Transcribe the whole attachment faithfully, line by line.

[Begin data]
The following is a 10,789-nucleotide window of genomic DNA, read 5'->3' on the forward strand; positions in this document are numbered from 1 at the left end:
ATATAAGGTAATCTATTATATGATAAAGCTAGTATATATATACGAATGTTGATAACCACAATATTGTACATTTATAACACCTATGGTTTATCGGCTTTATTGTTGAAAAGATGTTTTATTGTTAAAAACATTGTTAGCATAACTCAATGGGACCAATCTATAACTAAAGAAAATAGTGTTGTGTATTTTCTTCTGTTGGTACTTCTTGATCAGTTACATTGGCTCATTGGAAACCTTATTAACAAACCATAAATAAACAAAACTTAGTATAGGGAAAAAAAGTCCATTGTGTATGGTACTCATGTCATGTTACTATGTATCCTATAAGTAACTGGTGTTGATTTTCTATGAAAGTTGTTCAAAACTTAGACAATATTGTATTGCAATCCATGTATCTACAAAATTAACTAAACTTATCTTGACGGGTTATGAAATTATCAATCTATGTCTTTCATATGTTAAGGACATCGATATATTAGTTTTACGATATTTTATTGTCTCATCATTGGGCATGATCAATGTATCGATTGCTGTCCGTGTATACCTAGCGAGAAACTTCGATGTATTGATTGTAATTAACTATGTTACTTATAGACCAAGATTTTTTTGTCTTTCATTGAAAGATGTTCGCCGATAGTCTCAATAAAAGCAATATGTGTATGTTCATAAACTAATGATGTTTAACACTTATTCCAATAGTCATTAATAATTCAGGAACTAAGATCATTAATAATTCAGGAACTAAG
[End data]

The following is a 10,789-nucleotide window of genomic DNA, read 5'->3' on the forward strand; positions in this document are numbered from 1 at the left end:
ATATAAGGTAATCTATTATATGATAAAGCTAGTATATATATACGAATGTTGATAACCACAATATTGTACATTTATAACACCTATGGTTTATCGGCTTTATTGTTGAAAAGATGTTTTATTGTTAAAAACATTGTTAGCATAACTCAATGGGACCAATCTATAACTAAAGAAAATAGTGTTGTGTATTTTCTTCTGTTGGTACTTCTTGATCAGTTACATTGGCTCATTGGAAACCTTATTAACAAACCATAAATAAACAAAACTTAGTATAGGGAAAAAAAGTCCATTGTGTATGGTACTCATGTCATGTTACTATGTATCCTATAAGTAACTGGTGTTGATTTTCTATGAAAGTTGTTCAAAACTTAGACAATATTGTATTGCAATCCATGTATCTACAAAATTAACTAAACTTATCTTGACGGGTTATGAAATTATCAATCTATGTCTTTCATATGTTAAGGACATCGATATATTAGTTTTACGATATTTTATTGTCTCATCATTGGGCATGATCAATGTATCGATTGCTGTCCGTGTATACCTAGCGAGAAACTTCGATGTATTGATTGTAATTAACTATGTTACTTATAGACCAAGATTTTTTTGTCTTTCATTGAAAGATGTTCGCCGATAGTCTCAATAAAAGCAATATGTGTATGTTCATAAACTAATGATGTTTAACACTTATTCCAATAGTCATTAATAATTCAGGAACTAAGATCATTAATAATTCAGGAACTAAG